Following an unclear business plan is like driving to a cottage you've never been to before. Most of us have attempted to decipher the chicken-scratch, napkin-on-the-dashboard driving instructions to your host's "easy to find" hideaway.
"Drive until you pass the second pine tree, and take the fork in the road going to the right," your host instructs. "Then, go down the hill, bear left at the Smiths' cottage—it's the one with the window shutters—drive straight for about two kilometres until you see the entrance to our cottage, on the north side of the road, past the big swamp."
The chances of you getting lost? Likely.
Too many new entrepreneurs try to follow similarly vague instructions to reach a desired business destination. They get distracted by:
Templates. There are hundreds of business plan software programs, online templates and interactive enter-and-click tools available to entrepreneurs all employing different formats, structures and emphasis. The selection is overwhelming and may result in completing a plan template that's misaligned to their business.
For example, a free plan template supplied by a financial institution might feature a very detailed financial section, because that's what matters more to that particular organization. Their emphasis is on numbers. But an entrepreneur launching in the creative arts might do better with a plan that talks more about their product. The bank plan template is a mismatch.
Consultants. You'll find plenty of people willing to charge you $5,000 to $25,000 to prepare a business plan. I think hiring them is a mistake: entrepreneurs should write their own plan. The experience is priceless. And it makes more sense considering it's the entrepreneur who must explain the contents of the plan—something that's difficult to do when someone else did the thinking.
Purpose. A great plan knows what it is. It's confident about its purpose. Decide at the beginning what you intend your plan to accomplish. A plan is usually written to a) raise money, b) guide management or c) to obtain feedback.
Return to clarity and create a plan that's truly terrific by remembering these plan development basics.
When I read a business plan prepared by a new entrepreneur I really want to understand what the business is about. I want to understand the target market, see how market research was conducted, learn about the experience of the founders, and figure out how I can help them to advance on their mission.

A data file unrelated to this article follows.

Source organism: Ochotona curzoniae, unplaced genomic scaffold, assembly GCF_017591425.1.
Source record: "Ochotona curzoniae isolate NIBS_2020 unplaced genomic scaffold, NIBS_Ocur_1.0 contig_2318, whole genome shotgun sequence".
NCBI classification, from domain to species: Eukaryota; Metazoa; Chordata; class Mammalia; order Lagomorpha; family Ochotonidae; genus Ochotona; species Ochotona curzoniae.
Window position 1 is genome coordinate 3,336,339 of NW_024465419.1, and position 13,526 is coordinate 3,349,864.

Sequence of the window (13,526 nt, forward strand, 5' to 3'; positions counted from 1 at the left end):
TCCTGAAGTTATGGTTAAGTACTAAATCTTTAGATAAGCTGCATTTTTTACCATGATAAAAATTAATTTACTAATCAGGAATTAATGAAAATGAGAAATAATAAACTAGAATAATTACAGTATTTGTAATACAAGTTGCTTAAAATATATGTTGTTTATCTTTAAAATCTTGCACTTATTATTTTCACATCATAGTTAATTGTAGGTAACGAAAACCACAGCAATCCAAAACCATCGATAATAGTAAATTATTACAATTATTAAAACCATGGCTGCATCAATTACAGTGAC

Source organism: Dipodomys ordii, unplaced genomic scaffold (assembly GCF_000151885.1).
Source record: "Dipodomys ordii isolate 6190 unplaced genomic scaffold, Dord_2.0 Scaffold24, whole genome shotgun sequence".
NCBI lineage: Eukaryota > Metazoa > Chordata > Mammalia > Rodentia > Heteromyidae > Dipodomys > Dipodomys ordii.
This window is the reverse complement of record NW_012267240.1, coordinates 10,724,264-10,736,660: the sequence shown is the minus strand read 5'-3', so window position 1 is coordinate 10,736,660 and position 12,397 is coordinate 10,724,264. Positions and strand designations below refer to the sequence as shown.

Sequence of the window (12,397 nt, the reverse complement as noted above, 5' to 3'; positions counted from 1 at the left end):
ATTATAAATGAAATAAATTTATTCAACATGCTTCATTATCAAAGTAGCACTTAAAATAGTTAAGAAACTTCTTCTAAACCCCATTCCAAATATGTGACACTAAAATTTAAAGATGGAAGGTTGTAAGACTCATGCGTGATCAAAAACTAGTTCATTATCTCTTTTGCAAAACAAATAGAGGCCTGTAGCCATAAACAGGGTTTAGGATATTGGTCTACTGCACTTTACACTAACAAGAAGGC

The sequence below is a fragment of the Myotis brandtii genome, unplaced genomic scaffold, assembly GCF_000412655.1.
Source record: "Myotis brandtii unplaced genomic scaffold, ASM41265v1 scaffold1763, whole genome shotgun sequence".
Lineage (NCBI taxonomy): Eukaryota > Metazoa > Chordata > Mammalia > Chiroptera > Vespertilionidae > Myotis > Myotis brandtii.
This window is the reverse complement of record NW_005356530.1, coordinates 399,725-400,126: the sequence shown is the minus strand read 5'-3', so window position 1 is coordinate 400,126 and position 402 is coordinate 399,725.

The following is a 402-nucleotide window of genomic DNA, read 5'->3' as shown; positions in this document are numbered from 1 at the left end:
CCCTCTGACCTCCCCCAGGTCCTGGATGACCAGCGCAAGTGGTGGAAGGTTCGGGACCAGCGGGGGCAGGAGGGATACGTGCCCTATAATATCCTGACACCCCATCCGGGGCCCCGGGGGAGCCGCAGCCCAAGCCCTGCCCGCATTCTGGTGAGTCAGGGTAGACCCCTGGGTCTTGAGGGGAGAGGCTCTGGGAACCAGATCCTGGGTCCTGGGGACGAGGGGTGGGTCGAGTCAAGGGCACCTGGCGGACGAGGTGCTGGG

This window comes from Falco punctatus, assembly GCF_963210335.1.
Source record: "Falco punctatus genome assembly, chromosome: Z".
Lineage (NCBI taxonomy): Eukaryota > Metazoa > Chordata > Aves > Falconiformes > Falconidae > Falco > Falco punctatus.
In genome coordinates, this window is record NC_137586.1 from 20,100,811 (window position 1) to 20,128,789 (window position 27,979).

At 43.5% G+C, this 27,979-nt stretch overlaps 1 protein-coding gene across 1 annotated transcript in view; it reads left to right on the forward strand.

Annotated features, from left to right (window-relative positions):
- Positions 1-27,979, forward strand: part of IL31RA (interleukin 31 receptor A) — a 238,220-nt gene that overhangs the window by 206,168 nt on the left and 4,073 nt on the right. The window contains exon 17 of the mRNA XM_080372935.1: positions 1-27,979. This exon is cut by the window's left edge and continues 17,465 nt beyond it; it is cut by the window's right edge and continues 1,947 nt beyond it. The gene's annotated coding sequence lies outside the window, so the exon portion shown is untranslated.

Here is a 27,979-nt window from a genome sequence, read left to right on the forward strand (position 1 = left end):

So make the plan really, really easy to read. Use logic, examples and clear language.
The heart of your business plan is the financial statements, which include a projected Cash Flow Forecast, Income Statement and Balance Sheet. It's a good idea to include a Startup Budget (usually calculated as capital costs plus six months' of operating costs).
Preparing these numbers can be daunting if you are unfamiliar with financial statements. That's why it's important to work with an advisor (or, if possible, an accountant) who can walk through the figures with you and help to put everything in its proper place. Advisors are usually available within banks, government-funded enterprise centres and non-profit entrepreneur organizations. Or, approach an experienced businessperson to help you out.
One last comment on numbers: make sure they are consistent, precise and researched. For example, the amount of money you plan to spend on marketing should appear as the same number in your projected Income Statement and your Cash Flow Forecast. Like any line item, be prepared to explain how you arrived at that number—or risk your credibility.
The whole point of the business plan exercise is to force you to research your idea.
Research includes checking out all aspects of your fabulous idea:
- Talking to prospective customers to make sure they will buy, and how much they'll pay
- Investigating competitors to identify a weakness you can exploit
- Obtaining cost estimates from all suppliers
- Analyzing marketplace trends to see if there's a future for your particular business
- Assessing your financing options (loan, investor, savings, etc.) to determine which one is right for you
- Identifying sources of qualified and affordable employees
- Assessing the strengths and weaknesses of the management team
- Checking any regulatory requirements, permits and licenses required to operate
- Exploring the legal risk to the business
Put all that research into a nice, tidy, 10-page plan to guide you along the most direct route to small business success.
While it's fun to "follow your gut" and impulsively launch into a business, in my experience it leads to disaster: only half of small businesses in Canada live beyond five years.
In the best of cases "following your gut" will delay positive business results because, absent a plan, you'll spend more time in trial and error mode figuring out what works.
Like travelling to that cottage, you want to get there quickly. Cold beer awaits.
Stay tuned for Roger's advice on how to choose the right people to power your startup on July 12.
Read the rest of Roger's series on starting up a business.